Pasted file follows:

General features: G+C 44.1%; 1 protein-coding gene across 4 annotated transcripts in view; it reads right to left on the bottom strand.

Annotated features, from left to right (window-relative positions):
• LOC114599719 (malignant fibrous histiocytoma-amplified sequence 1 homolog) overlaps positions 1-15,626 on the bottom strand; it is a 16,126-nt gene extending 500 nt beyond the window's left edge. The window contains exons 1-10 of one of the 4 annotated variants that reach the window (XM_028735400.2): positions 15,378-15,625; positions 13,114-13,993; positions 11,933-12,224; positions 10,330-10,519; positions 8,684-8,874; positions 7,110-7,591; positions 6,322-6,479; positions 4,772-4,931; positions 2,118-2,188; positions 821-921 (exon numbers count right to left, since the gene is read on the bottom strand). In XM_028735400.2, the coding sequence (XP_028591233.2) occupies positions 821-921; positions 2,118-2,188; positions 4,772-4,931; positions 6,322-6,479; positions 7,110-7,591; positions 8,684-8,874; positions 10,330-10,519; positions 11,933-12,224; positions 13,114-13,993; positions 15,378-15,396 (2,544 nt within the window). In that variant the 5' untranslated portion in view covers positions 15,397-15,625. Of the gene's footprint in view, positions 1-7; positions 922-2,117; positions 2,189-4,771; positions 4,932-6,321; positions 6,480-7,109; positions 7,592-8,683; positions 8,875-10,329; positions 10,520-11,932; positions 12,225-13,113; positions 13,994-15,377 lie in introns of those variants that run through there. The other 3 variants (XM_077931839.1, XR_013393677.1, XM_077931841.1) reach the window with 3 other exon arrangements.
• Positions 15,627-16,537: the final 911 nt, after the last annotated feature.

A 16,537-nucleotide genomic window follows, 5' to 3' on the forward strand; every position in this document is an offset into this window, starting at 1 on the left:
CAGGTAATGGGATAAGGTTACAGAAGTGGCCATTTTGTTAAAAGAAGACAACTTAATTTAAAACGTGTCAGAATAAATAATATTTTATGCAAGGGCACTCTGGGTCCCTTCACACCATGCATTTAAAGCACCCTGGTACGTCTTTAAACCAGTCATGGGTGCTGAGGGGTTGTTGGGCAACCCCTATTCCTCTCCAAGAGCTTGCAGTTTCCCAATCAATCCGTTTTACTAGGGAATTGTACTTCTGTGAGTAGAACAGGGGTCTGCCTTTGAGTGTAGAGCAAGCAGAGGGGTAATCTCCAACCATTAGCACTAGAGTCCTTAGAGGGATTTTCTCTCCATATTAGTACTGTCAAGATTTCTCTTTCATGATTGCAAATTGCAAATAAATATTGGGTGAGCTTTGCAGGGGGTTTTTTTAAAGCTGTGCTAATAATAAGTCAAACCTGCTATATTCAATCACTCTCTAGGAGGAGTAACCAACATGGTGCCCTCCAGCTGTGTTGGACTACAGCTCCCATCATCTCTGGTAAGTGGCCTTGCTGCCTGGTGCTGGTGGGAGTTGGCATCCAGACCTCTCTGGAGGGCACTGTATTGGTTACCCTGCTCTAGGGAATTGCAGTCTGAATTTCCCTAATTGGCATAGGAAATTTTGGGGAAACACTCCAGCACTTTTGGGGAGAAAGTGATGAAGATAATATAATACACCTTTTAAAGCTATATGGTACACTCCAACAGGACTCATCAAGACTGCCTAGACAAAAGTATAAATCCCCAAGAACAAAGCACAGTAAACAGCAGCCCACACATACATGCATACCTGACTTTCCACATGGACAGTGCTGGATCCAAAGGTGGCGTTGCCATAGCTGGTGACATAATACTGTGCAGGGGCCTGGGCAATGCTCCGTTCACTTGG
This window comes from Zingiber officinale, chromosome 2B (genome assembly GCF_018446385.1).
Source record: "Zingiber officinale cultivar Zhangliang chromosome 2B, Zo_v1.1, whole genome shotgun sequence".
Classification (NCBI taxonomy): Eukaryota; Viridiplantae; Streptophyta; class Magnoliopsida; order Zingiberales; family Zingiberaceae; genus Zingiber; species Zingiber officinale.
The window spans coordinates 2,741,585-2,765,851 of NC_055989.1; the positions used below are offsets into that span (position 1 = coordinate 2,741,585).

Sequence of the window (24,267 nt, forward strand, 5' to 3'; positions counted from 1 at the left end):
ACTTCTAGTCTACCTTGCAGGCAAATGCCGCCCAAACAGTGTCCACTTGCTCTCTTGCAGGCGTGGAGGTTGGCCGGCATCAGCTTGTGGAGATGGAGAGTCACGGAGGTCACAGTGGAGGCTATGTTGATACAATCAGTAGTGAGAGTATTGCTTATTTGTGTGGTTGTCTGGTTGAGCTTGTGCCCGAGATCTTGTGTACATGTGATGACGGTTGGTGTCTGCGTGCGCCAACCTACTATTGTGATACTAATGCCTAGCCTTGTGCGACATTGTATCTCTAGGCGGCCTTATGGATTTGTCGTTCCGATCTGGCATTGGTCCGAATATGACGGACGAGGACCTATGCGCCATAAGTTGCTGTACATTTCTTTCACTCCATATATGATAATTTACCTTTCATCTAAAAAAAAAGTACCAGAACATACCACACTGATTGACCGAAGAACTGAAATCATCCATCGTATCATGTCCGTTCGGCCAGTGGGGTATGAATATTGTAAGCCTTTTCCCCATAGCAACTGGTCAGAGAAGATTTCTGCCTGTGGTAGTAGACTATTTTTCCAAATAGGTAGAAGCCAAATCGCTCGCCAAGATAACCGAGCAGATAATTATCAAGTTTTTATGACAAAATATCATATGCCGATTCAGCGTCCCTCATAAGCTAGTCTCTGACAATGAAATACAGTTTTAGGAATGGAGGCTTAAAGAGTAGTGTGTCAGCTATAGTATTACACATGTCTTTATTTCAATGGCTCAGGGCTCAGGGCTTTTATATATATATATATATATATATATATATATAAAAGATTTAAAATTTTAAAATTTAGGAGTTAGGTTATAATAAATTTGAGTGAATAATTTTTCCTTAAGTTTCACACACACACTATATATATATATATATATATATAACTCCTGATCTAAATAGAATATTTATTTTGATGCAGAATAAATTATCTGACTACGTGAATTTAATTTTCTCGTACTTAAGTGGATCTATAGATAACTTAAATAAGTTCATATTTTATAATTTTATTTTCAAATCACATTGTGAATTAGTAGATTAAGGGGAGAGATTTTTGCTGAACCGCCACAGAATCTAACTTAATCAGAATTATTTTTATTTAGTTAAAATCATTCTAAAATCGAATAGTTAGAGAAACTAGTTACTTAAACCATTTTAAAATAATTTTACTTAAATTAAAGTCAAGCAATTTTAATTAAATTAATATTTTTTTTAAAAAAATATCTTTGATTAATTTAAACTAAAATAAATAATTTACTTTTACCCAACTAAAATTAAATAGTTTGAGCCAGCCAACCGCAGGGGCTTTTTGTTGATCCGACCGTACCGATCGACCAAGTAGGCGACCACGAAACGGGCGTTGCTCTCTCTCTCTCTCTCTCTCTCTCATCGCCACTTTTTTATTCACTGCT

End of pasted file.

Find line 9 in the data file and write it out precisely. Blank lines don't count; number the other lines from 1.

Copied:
Classification (NCBI taxonomy): Eukaryota; Viridiplantae; Streptophyta; class Magnoliopsida; order Zingiberales; family Zingiberaceae; genus Zingiber; species Zingiber officinale.